Saturday, November 8, 2014
We are Statistics Based on Faulty Assumptions
The funny thing about the "science" of VAM is that you can be teacher of the year one year and the next thing you know, you've fallen short of highly effective. You might have students test scores that soar far above state averages and, yet, your VAM may say you're ineffective, in the same league with Dr. Lederman of Great Neck. Or, seemingly worse yet, as teacher of the year in Pasadena, you may be subject of a suit to strip all California teachers of the due-process rights of tenure.
The funny thing (and it's really not so funny) is that you can be the most caring and beloved teacher in the building, but if you're the kind who helps students face enormous obstacles in their personal lives, the kinds of problems that overshadow studying for a test on polynomials or the Mauryan empire, you may take the hit. The crises of youth don't figure into any calculations. They are discounted. Students don't need a sympathetic ear, so much as they just need grit and test drill!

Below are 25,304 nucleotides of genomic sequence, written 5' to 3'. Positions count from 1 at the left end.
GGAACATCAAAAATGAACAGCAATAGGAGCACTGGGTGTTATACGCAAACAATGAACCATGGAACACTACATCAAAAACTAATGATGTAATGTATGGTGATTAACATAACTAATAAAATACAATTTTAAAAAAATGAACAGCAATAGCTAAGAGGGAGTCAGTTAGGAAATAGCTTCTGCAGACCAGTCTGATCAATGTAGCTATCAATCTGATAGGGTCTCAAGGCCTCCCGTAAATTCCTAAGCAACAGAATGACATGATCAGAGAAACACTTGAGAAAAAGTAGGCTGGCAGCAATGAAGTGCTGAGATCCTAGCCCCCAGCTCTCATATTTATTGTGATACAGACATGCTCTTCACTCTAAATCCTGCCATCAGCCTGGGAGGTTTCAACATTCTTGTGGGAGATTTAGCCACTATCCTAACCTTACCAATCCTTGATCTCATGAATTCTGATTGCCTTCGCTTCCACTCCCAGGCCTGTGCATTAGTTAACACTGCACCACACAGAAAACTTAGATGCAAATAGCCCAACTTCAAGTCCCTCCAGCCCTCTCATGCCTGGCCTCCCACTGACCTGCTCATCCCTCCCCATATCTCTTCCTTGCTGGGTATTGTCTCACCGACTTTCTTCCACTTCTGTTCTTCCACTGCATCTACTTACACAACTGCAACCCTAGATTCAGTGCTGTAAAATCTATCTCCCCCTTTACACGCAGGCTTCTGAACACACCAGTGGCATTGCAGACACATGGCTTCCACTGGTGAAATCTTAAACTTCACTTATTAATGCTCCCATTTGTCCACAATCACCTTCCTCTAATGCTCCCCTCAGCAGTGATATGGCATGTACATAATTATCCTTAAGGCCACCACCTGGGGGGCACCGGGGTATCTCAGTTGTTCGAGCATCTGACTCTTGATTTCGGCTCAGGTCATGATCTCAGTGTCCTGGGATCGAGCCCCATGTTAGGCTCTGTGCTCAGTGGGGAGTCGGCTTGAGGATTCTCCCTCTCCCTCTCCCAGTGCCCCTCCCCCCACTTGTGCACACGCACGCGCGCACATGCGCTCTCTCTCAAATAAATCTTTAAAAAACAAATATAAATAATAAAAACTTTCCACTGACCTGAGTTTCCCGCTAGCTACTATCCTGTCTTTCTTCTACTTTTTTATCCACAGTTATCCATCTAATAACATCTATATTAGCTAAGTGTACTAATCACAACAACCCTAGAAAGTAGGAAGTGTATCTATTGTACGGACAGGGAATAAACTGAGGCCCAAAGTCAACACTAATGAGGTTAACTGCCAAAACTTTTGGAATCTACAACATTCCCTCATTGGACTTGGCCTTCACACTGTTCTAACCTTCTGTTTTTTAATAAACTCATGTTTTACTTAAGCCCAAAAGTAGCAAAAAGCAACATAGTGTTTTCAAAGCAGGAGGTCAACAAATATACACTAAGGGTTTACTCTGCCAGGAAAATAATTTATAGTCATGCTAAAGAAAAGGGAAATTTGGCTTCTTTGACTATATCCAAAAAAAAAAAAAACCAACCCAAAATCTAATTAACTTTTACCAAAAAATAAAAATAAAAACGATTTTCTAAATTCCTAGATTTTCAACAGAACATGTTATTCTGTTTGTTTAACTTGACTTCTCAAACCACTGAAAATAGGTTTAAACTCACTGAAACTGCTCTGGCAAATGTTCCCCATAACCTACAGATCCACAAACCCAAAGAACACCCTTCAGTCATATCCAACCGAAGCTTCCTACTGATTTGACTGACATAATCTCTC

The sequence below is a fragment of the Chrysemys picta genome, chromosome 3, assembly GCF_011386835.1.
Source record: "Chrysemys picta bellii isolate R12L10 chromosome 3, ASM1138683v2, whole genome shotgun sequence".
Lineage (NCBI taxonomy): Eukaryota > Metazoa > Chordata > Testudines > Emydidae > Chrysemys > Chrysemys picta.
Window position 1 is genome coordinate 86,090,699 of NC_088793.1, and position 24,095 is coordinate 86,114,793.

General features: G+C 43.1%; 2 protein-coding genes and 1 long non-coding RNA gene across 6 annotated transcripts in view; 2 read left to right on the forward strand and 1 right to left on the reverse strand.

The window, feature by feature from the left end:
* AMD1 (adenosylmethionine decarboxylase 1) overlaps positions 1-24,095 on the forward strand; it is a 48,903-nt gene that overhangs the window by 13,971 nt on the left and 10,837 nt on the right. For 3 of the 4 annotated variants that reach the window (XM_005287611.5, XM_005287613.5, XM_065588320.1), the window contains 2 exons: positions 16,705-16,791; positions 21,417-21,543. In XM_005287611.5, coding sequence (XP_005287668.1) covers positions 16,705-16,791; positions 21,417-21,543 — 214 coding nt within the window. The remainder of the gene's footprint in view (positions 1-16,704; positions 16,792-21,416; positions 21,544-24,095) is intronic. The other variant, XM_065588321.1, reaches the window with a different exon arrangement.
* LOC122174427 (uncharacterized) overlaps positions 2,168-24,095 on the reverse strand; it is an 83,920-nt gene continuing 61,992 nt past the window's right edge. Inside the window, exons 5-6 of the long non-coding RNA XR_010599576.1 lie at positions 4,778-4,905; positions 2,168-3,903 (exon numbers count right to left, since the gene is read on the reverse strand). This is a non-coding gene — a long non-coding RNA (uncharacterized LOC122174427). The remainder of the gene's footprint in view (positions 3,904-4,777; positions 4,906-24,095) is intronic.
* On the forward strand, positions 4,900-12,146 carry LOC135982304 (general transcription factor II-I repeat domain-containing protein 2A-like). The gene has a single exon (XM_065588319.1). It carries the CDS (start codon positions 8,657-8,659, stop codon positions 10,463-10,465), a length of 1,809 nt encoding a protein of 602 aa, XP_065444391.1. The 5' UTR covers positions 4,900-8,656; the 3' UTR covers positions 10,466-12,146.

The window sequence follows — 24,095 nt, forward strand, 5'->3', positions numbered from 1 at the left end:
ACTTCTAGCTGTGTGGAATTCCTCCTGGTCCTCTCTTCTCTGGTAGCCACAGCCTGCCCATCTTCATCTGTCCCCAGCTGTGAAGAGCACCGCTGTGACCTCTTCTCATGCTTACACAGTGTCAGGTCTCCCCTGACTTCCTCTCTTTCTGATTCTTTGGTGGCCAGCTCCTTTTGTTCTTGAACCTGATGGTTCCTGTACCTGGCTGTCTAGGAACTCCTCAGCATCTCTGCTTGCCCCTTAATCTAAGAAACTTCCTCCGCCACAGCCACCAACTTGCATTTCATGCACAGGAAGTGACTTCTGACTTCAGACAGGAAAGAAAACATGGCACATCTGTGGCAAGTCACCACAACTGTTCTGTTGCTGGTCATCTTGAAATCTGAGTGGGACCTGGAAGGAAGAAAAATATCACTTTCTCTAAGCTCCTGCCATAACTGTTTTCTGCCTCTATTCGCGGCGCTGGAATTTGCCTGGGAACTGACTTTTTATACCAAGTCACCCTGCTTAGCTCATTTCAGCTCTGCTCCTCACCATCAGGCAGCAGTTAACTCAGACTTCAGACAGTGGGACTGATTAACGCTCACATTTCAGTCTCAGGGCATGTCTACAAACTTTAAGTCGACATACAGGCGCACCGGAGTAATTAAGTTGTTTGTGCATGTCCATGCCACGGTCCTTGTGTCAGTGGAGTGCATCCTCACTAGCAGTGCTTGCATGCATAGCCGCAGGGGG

I took statistics in graduate school with equanimity. We worked part time with computers and formulas of multiple-regression analysis. I didn't view it as the best way to understand human history though. The "science" had severe flaws and only the veneer of objectivity. Since then I have seen some of the worst educational damage created in the name of statistics. The integrity of education took a dive as schools promoted credit recovery and whatever else it took to prop up their statistics and survive Mayor Bloomberg. The statistics in Rheeland, D.C., miraculously skyrocketed in some schools. Smiles, handshakes and merit pay were exchanged. But a seeming scandal was just on the horizon. VAM promises to cause even more harm to the profession. We will all become statistics--and, worse yet, statistics based on faulty assumptions.